In order to obtain better local tumor control for large (i.e., > 3 cm in diameter or > 10 cm3 in volume) brain metastases (BMs), 3-stage and 2-stage Gamma Knife surgery (GKS) procedures, rather than a palliative dose of stereotactic radiosurgery, have been proposed. Here, authors conducted a retrospective multi-institutional study to compare treatment results between 3-stage and 2-stage GKS for large BMs.
This retrospective multi-institutional study involved 335 patients from 19 Gamma Knife facilities in Japan. Major inclusion criteria were 1) newly diagnosed BMs, 2) largest tumor volume of 10.0–33.5 cm3, 3) cumulative intracranial tumor volume ≤ 50 cm3, 4) no leptomeningeal dissemination, 5) no more than 10 tumors, and 6) Karnofsky Performance Status 70% or better. Prescription doses were restricted to between 9.0 and 11.0 Gy in 3-stage GKS and between 11.8 and 14.2 Gy in 2-stage GKS. The total treatment interval had to be within 6 weeks, with at least 12 days between procedures. There were 114 cases in the 3-stage group and 221 in the 2-stage group. Because of the disproportion in patient numbers and the pre-GKS clinical factors between these two GKS groups, a case-matched study was performed using the propensity score matching method. Ultimately, 212 patients (106 from each group) were selected for the case-matched study. Overall survival, tumor progression, neurological death, and radiation-related adverse events were analyzed.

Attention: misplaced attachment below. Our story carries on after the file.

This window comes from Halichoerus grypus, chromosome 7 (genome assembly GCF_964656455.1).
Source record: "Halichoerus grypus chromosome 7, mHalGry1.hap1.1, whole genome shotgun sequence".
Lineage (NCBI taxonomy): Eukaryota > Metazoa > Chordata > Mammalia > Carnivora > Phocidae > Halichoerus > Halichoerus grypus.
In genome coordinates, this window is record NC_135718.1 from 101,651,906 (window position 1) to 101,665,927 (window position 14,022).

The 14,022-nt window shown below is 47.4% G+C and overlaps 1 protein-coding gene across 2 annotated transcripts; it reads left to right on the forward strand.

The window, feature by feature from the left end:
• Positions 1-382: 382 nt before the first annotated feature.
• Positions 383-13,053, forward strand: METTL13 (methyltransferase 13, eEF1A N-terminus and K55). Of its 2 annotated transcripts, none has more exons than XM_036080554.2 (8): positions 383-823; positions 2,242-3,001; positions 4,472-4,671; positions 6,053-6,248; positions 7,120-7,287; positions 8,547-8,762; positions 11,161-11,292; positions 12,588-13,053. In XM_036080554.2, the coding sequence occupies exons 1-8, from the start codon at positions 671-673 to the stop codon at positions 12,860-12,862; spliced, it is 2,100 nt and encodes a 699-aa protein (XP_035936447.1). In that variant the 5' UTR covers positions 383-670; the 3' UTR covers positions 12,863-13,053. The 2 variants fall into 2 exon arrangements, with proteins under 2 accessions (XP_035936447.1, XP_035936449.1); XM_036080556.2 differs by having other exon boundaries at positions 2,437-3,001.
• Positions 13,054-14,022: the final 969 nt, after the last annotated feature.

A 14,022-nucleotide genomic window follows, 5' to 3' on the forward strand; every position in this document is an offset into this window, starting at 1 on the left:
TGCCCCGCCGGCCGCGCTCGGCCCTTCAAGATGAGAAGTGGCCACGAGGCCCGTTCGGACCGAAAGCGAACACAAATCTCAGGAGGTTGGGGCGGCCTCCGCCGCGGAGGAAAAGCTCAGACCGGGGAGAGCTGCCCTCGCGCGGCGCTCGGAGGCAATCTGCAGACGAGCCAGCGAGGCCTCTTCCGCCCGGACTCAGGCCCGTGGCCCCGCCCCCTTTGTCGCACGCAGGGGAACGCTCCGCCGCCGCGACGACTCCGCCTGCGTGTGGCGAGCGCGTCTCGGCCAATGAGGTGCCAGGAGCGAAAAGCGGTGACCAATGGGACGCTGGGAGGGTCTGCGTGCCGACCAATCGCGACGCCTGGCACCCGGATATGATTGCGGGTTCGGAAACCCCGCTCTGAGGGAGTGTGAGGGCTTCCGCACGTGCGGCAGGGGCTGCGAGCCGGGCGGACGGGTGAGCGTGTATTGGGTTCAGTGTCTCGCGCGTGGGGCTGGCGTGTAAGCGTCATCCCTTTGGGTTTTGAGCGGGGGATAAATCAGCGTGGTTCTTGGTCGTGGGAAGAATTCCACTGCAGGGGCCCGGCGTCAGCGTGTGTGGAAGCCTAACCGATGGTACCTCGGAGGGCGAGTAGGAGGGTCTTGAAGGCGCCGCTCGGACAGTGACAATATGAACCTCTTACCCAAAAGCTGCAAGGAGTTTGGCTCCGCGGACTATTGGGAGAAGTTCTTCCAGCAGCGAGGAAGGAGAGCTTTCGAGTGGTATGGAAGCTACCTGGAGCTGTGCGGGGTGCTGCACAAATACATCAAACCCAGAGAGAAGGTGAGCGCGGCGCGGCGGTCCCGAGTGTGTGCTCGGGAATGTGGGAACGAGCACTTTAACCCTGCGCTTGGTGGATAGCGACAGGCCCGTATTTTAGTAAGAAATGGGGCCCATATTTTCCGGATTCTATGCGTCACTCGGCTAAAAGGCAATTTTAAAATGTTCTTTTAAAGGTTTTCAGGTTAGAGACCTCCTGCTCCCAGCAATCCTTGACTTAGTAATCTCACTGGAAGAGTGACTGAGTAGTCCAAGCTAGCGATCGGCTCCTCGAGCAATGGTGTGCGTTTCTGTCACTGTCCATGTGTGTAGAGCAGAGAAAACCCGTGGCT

In the case-matched cohort, post-GKS median survival time tended to be longer in the 3-stage group (15.9 months) than in the 2-stage group (11.7 months), but the difference was not statistically significant (p = 0.65). The cumulative incidences of tumor progression (21.6% vs 16.7% at 1 year, p = 0.31), neurological death (5.1% vs 6.0% at 1 year, p = 0.58), or serious radiation-related adverse events (3.0% vs 4.0% at 1 year, p = 0.49) did not differ significantly.
This retrospective multi-institutional study showed no differences between 3-stage and 2-stage GKS in terms of overall survival, tumor progression, neurological death, and radiation-related adverse events. Both 3-stage and 2-stage GKS performed according to the aforementioned protocols are good treatment options in selected patients with large BMs.